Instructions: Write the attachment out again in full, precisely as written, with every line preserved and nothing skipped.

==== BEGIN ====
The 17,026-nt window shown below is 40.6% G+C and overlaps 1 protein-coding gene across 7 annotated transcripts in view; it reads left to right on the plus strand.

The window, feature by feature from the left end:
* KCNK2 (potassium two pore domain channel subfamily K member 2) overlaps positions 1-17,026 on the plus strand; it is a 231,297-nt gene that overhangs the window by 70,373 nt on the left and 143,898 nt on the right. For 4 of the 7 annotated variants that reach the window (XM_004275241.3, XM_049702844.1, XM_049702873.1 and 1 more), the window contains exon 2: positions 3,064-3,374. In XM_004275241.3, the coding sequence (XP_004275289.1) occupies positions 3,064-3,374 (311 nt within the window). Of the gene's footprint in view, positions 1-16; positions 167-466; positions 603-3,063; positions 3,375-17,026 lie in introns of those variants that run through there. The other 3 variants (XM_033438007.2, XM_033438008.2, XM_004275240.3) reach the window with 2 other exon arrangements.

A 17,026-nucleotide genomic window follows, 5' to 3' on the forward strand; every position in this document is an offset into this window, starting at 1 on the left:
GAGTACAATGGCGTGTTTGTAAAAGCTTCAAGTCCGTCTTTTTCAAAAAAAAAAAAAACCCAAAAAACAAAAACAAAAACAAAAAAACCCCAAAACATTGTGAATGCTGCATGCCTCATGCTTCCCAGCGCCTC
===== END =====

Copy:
The 17,026-nt window shown below is 40.6% G+C and overlaps 1 protein-coding gene across 7 annotated transcripts in view; it reads left to right on the plus strand.

The window, feature by feature from the left end:
* KCNK2 (potassium two pore domain channel subfamily K member 2) overlaps positions 1-17,026 on the plus strand; it is a 231,297-nt gene that overhangs the window by 70,373 nt on the left and 143,898 nt on the right. For 4 of the 7 annotated variants that reach the window (XM_004275241.3, XM_049702844.1, XM_049702873.1 and 1 more), the window contains exon 2: positions 3,064-3,374. In XM_004275241.3, the coding sequence (XP_004275289.1) occupies positions 3,064-3,374 (311 nt within the window). Of the gene's footprint in view, positions 1-16; positions 167-466; positions 603-3,063; positions 3,375-17,026 lie in introns of those variants that run through there. The other 3 variants (XM_033438007.2, XM_033438008.2, XM_004275240.3) reach the window with 2 other exon arrangements.

A 17,026-nucleotide genomic window follows, 5' to 3' on the forward strand; every position in this document is an offset into this window, starting at 1 on the left:
GAGTACAATGGCGTGTTTGTAAAAGCTTCAAGTCCGTCTTTTTCAAAAAAAAAAAAAACCCAAAAAACAAAAACAAAAACAAAAAAACCCCAAAACATTGTGAATGCTGCATGCCTCATGCTTCCCAGCGCCTC